Technology Justice: The Theories and Practices of Freedom Conference CFP

Lindsay Balfour's picture
Type: 
Call for Papers
Date: 
April 1, 2022 to April 30, 2022
Location: 
United Kingdom
Subject Fields: 
Cultural History / Studies, Communication, Educational Technology, Social Sciences, Colonial and Post-Colonial History / Studies

 Centre for Postdigital Cultures 2022 Conference

Technology Justice: The Theories and Practices of Freedom

June 16 and 17, Coventry University

 

The Centre for Postdigital Cultures (CPC) invites you to their annual conference, this year on the theme of ‘Technology Justice: The Theories and Practices of Freedom’. This event will take place at Coventry University over the course of two days, with keynote speakers, panel sessions, research showcases, and networking events. There will be limited remote and hybrid access for those who want to attend virtually, although we anticipate all panels and keynotes to be held in person.

Conference theme:

While the concept of liberation technology has often been defined by the opportunities for democracy enabled by Web 2.0 content creation, cyber utopias, social media and mobile tech, we are interested in thinking through liberation as both theory and practice, to open up a platform for interrogating, imagining, and doing together in a way that both resists injustice, but also calls forward new questions such as:

  • Which are/remain/will be the technologies of liberation?
  • What is/continues to be or will be freedom after and beyond 2020?
  • How could freedom or liberation be practiced and regenerated by the technical selves and collectives of the future?

 

While both liberation and, more importantly, freedom hold a philosophical framework based in the Eurocentric Enlightenment project, we are interested in discovering what lies beyond. In other words, and in the words of SA Smythe, “how do we think about technologies as various techniques, tools, or modalities for collective liberation?”[1] We take “technology” here to mean far more than the tools of electronic and digital life; technology is culture itself and rooted in the different matrices of knowledge humans develop about themselves, or what Michel Foucault identified as the technologies of production, signs, power, and the self.[2] Indeed, we are indebted to the genealogies of liberation espoused by Franz Fanon, Paolo Freire, Angela Davis and more, that neither begin nor end with the digital, but also consider more broadly the connections between racism; sexism, heterosexism, and cissexism; classism; ableism; capitalism, and other forms of injustice through which technology becomes the instrument of both oppression and resistance. At the same time, we are inspired to what Ashon Crawley calls “otherwise possibility,”[3] and the need to interrogate the determinisms that suggest technology is either entirely to blame, OR our last and best hope.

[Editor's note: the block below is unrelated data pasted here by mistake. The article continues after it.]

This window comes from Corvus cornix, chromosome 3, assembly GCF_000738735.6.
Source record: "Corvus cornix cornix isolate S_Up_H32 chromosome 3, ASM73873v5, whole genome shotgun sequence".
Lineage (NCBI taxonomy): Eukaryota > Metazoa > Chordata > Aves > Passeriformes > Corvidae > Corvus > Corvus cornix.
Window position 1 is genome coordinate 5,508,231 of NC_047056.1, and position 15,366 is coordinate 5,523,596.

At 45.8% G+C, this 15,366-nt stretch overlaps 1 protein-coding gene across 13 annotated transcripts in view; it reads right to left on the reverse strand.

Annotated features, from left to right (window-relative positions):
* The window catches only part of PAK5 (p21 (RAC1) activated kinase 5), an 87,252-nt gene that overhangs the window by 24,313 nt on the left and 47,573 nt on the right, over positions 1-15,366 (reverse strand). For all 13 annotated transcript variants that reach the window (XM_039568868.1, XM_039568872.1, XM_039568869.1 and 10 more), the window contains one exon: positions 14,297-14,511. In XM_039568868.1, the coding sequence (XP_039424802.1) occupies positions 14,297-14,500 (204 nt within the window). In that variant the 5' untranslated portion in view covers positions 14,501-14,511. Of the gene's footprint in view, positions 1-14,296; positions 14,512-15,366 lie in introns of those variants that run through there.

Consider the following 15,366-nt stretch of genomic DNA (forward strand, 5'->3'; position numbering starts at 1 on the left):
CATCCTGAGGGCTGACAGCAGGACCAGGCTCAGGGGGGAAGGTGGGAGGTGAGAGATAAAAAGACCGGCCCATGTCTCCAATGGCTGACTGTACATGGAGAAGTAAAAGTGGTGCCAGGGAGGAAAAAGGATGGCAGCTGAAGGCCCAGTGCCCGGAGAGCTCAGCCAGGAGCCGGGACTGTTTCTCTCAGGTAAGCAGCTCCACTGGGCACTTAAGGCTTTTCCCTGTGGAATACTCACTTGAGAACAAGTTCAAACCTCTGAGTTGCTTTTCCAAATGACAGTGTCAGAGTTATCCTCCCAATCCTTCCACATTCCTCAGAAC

We welcome contributions that address both the possibilities and pitfalls of a postdigital justice paradigm, where the technologies of gender, race, care, surveillance, abolition and containment, humanitarianism, and community intersect and inform one another. Potential topics might include (but are not limited to):

  • polarization (of education/labour/healthcare)
  • acceleration of data-based capitalism and governance
  • technology and geopolitics
  • climate justice and just energetic transition
  • algorithmic bias and hegemony as barrier to justice
  • digital work and safety (ie. see https://hackinghustling.org/)
  • design justice, as a theory and practice that “centers engagement of communities in the design and development of technologies that impact them”[4]
  • alternative platforms and networks
  • data sovereignty
  • technology and (de)militarization

 

Submissions are welcomed both from individuals and for composed panels. Individual proposals will be curated into panels early on, in the hopes that panelists might begin to connect and discuss their respective contributions before the conference. We are interested in how the conference might bring together theorists and practitioners and especially welcome proposals from graduate students, artists, community workers, designers, activists, and academics of all kinds.

 

Please submit a 300 word abstract, artist statement, or portfolio, along with a 150 word bio to cpcconference@coventry.ac.uk by April 30, 2022.

 

For more information please contact cpcconference@coventry.ac.uk or visit our events and registration page.

 

 

 

 

 

 

 

 

 

 

 

 
[1]Technologies of Black Freedoms: Calling On Black Studies Scholars, with SA Smythe,” Beacons 15. (December 25, 2021). Available at: https://logicmag.io/beacons/technologies-of-black-freedoms-calling-on-black-studies-scholars-with-sa/

[2] Foucault, Michel. Technologies of the Self.” Lectures at University of Vermont Oct. 1982, in Technologies of the Self, 16-49. Univ. of Massachusets Press, 1988.

 [3]Technologies of Black Freedoms.”

[4] “Movement Strategy, Response & Resistance. Technologies for Liberation: Toward Abolitionist Futures. Astraea Lesbian Foundation for Justice. 2020. https://www.astraeafoundation.org/FundAbolitionTech/movement/)

Contact Info: 

Lindsay Balfour